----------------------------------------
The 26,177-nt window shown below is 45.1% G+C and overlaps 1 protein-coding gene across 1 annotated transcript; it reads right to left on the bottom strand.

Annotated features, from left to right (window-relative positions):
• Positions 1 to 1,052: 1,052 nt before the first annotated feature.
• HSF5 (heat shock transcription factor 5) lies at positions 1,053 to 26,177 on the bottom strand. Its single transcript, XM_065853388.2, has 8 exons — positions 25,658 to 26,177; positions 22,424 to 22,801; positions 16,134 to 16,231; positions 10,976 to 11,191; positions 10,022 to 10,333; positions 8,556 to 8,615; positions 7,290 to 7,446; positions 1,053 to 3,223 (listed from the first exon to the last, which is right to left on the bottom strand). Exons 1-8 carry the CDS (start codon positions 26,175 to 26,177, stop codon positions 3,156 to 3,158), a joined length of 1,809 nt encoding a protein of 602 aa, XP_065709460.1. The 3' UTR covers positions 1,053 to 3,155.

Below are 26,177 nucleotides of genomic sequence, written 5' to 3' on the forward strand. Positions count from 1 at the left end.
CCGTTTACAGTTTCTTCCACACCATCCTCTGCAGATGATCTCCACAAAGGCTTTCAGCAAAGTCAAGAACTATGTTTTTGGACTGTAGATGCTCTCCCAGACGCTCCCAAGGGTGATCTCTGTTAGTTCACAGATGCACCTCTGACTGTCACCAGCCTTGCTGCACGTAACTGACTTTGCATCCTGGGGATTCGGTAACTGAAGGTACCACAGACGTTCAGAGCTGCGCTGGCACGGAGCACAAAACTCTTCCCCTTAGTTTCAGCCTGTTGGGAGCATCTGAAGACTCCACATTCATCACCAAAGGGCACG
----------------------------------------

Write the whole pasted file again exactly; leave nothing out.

The 26,177-nt window shown below is 45.1% G+C and overlaps 1 protein-coding gene across 1 annotated transcript; it reads right to left on the bottom strand.

Annotated features, from left to right (window-relative positions):
• Positions 1 to 1,052: 1,052 nt before the first annotated feature.
• HSF5 (heat shock transcription factor 5) lies at positions 1,053 to 26,177 on the bottom strand. Its single transcript, XM_065853388.2, has 8 exons — positions 25,658 to 26,177; positions 22,424 to 22,801; positions 16,134 to 16,231; positions 10,976 to 11,191; positions 10,022 to 10,333; positions 8,556 to 8,615; positions 7,290 to 7,446; positions 1,053 to 3,223 (listed from the first exon to the last, which is right to left on the bottom strand). Exons 1-8 carry the CDS (start codon positions 26,175 to 26,177, stop codon positions 3,156 to 3,158), a joined length of 1,809 nt encoding a protein of 602 aa, XP_065709460.1. The 3' UTR covers positions 1,053 to 3,155.

Below are 26,177 nucleotides of genomic sequence, written 5' to 3' on the forward strand. Positions count from 1 at the left end.
CCGTTTACAGTTTCTTCCACACCATCCTCTGCAGATGATCTCCACAAAGGCTTTCAGCAAAGTCAAGAACTATGTTTTTGGACTGTAGATGCTCTCCCAGACGCTCCCAAGGGTGATCTCTGTTAGTTCACAGATGCACCTCTGACTGTCACCAGCCTTGCTGCACGTAACTGACTTTGCATCCTGGGGATTCGGTAACTGAAGGTACCACAGACGTTCAGAGCTGCGCTGGCACGGAGCACAAAACTCTTCCCCTTAGTTTCAGCCTGTTGGGAGCATCTGAAGACTCCACATTCATCACCAAAGGGCACG